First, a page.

Enforcing the adjudication of oral contracts

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M Hart Construction Limited v Ideal (2018) 177 ComLR 228 TCC

Facts

Mr Hart carried out various works for Ideal at the “Athletes Village” on the site of the former London Olympics.  Ideal had oral contracts with him (a) to carry out conversion works to residential user; and (b) for rectification of defects.  Subsequently Mr Hart set up a new limited company called M Hart Construction Limited.  He maintained that there had been a verbal novation so that this new company became the contracting party rather than Mr Hart himself.  Ideal did not accept this

The parties got into dispute over money, and the new company brought two adjudications against Ideal.  Ideal denied that there had been any novation and therefore maintained that the adjudicator did not have jurisdiction.  In each adjudication, the adjudicator decided that there had been a novation from Mr Hart to the new company and ordered Ideal to pay sums under each contract to the new company.  Ideal refused and enforcement proceedings were brought in the TCC.

TCC held:

There was a direct conflict of evidence as to whether there had been any oral novation and “it was not a case in which it was easy to infer a novation”.  The matter would therefore have to go to trial and summary judgment was refused.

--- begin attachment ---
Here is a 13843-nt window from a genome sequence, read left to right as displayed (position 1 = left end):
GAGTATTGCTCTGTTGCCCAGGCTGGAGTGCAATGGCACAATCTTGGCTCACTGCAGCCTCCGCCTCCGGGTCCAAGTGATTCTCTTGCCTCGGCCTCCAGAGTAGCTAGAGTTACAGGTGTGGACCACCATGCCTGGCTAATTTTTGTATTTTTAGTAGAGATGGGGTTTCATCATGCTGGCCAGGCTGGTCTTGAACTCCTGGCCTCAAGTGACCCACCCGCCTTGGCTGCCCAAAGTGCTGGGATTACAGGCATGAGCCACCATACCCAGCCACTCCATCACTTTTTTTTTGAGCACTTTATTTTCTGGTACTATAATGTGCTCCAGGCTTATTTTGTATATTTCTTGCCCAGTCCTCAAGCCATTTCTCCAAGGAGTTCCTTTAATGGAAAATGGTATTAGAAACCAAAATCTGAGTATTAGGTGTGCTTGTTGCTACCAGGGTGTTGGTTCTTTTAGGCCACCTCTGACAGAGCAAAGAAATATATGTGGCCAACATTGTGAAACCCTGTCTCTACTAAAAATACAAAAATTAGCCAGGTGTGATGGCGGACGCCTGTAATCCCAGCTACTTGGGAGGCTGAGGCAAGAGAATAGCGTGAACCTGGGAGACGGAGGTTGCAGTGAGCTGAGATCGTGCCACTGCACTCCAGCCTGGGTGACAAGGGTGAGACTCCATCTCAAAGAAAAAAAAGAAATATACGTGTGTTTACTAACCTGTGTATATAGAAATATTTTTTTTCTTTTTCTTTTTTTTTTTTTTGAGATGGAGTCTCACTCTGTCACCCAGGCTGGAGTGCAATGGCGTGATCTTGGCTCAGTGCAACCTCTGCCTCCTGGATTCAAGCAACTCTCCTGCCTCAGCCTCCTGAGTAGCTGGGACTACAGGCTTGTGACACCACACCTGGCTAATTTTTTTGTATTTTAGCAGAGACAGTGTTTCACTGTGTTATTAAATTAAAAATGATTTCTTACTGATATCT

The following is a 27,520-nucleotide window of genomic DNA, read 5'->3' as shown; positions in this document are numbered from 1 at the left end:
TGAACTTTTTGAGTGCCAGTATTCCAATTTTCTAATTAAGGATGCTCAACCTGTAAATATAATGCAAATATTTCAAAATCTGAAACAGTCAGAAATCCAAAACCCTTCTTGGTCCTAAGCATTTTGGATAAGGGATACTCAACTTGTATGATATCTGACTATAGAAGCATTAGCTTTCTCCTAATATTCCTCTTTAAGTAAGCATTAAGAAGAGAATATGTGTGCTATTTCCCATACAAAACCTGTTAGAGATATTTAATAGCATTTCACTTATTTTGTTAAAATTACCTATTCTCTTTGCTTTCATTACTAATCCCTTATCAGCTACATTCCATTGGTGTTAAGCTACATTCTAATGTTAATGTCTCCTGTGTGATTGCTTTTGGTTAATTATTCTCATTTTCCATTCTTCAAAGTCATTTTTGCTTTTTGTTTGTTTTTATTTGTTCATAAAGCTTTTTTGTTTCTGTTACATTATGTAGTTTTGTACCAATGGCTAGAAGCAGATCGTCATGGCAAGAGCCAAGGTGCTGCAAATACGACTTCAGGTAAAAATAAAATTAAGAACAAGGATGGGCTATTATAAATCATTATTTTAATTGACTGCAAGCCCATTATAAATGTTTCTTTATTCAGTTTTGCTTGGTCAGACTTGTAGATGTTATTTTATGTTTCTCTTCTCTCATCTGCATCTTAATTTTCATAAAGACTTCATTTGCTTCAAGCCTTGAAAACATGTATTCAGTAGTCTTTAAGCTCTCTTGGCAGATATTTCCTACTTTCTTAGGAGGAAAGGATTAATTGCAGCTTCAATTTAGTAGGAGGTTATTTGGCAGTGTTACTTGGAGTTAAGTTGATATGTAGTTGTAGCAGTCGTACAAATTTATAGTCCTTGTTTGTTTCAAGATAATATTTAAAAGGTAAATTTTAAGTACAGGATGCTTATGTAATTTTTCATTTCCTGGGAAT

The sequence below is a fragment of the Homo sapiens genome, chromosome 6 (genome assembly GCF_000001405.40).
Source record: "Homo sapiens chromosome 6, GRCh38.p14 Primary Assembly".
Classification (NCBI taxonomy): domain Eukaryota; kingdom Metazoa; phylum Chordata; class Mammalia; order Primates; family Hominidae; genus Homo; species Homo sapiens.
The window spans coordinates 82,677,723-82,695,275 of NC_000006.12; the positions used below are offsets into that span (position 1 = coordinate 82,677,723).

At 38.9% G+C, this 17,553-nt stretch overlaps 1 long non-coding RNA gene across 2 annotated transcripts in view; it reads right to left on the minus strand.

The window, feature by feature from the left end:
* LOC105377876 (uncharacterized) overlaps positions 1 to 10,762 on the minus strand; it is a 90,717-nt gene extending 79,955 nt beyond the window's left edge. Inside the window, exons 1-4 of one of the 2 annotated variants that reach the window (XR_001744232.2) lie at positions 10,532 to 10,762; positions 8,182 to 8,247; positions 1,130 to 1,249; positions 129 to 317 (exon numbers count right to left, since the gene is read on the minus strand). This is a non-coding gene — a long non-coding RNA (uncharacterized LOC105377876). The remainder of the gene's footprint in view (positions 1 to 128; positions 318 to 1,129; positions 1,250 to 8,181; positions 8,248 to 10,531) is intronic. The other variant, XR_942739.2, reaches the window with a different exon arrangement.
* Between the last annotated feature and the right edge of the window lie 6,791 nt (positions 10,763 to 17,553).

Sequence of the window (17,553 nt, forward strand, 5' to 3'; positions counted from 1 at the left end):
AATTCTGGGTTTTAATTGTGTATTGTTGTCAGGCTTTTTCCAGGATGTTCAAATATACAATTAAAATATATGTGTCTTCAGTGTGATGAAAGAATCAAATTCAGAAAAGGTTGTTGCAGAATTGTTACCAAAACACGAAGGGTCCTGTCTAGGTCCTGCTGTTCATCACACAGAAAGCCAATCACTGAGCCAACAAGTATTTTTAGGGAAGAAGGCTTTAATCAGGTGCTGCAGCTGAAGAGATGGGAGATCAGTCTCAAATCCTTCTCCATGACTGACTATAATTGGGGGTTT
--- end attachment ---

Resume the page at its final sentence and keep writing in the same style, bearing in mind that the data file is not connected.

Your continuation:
Comment

  1. The normal standard of proof in any civil process – including adjudication – is 51:49 (“the balance of probabilities”). The judge was not necessarily disagreeing with the adjudicator’s finding that an oral adjudication had taken place.  Rather, he was bound by the rules which require the courts to refuse an application for “summary judgment” where there is a credible defence with a real prospect of success.
  2. This defeats the main point of adjudication, which is that it is not only fast, but also readily enforceable.  Where an adjudication dispute involves establishing whether or not an oral contract exists, or what those terms were, then there is a very real risk that the case will end up being effectively re-tried in the court.  It may therefore be better just to go to court in the first place if you have an oral contract dispute UNLESS YOU HAVE SOME SOLID CORROBORATING EVIDENCE PREFERABLY IN WRITING.

For more specialist legal advice call Keith Bishop, Head of Construction & Engineering, on 0191 211 7983 or email [email protected]